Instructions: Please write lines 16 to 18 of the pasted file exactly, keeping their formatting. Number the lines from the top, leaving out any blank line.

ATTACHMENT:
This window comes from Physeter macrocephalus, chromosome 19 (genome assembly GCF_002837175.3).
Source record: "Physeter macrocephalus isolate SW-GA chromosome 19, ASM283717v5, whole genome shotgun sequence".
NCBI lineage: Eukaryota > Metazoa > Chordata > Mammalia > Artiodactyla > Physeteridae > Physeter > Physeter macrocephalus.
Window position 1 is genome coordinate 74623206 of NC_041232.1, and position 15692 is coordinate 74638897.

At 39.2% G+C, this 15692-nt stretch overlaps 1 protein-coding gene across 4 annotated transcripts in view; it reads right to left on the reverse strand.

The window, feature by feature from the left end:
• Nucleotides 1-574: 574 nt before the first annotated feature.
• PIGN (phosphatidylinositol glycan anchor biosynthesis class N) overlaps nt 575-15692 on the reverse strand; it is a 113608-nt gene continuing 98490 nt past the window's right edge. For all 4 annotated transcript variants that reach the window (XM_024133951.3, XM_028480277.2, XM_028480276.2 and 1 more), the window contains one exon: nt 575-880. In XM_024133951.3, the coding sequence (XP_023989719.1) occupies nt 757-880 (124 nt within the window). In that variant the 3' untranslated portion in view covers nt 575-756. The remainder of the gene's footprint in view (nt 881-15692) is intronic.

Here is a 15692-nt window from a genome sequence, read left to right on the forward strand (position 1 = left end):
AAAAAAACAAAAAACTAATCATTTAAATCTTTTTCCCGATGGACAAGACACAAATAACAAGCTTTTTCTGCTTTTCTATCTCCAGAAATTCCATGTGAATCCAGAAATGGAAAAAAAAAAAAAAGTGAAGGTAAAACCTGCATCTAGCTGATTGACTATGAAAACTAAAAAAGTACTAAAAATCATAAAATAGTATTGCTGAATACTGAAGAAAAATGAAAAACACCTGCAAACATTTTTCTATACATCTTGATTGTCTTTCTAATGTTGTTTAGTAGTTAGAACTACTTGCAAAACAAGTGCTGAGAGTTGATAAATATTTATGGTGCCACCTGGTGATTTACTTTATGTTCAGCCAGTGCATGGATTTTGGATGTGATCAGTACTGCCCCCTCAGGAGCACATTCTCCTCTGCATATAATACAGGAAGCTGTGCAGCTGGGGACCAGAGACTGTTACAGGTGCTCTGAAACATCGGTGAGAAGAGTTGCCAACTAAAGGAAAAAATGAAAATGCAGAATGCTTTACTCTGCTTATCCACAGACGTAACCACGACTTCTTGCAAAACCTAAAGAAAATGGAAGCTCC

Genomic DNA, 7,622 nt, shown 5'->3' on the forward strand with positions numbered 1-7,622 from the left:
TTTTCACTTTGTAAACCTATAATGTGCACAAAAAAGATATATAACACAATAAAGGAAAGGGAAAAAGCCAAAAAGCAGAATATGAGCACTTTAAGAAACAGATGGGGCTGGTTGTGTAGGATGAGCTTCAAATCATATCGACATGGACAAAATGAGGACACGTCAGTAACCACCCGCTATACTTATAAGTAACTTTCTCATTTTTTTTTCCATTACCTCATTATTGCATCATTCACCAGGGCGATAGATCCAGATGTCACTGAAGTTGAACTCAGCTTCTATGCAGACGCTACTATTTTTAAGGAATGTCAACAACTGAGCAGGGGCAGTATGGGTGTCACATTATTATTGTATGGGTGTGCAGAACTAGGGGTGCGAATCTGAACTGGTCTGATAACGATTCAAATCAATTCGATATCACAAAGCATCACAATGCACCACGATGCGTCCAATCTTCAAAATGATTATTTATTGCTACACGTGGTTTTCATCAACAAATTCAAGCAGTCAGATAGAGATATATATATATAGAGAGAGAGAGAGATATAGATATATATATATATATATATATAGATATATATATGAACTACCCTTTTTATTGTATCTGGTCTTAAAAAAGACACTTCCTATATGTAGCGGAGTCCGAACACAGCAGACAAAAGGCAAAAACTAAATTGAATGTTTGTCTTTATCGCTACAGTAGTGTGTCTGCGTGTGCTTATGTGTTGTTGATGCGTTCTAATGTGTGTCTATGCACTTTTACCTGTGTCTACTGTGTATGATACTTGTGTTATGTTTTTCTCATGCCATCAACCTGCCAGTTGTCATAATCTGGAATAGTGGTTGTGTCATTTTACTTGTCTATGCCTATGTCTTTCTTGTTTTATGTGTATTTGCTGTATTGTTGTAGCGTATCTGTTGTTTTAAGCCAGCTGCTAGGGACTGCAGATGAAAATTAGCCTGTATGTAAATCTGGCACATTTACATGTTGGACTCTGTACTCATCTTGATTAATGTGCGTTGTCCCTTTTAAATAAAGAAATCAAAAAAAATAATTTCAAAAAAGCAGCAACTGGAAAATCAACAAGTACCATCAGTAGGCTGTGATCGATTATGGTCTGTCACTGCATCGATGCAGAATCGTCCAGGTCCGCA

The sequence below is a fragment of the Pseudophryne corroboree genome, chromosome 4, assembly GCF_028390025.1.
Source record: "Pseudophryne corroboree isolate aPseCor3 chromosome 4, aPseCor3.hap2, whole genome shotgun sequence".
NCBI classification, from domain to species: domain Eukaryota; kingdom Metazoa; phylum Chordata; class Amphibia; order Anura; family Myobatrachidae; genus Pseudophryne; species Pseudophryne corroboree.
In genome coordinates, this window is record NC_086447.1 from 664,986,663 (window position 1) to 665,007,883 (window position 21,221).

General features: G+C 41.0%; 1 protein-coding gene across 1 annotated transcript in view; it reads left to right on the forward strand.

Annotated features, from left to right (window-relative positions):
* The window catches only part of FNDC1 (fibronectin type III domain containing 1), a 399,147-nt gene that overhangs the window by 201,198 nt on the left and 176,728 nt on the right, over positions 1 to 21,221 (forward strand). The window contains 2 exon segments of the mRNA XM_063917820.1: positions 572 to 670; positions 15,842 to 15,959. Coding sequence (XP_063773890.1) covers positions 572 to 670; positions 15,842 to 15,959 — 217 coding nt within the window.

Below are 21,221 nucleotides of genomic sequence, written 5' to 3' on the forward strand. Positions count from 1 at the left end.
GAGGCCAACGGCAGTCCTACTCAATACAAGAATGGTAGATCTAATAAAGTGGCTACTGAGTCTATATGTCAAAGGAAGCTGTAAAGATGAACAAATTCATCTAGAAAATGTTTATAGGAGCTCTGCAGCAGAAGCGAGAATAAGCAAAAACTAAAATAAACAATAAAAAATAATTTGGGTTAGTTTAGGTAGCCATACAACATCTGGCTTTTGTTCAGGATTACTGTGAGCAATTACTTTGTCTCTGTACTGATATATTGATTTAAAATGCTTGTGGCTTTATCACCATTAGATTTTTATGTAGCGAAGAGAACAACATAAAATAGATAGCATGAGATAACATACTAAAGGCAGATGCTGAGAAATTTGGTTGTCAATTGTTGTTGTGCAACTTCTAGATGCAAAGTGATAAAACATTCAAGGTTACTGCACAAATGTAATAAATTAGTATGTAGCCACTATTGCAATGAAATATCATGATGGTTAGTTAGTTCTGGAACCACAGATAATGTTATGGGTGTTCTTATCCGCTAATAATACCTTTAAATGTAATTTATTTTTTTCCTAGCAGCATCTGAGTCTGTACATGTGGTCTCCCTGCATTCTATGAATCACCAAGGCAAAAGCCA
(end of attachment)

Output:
In genome coordinates, this window is record NC_086447.1 from 664,986,663 (window position 1) to 665,007,883 (window position 21,221).

General features: G+C 41.0%; 1 protein-coding gene across 1 annotated transcript in view; it reads left to right on the forward strand.

Annotated features, from left to right (window-relative positions):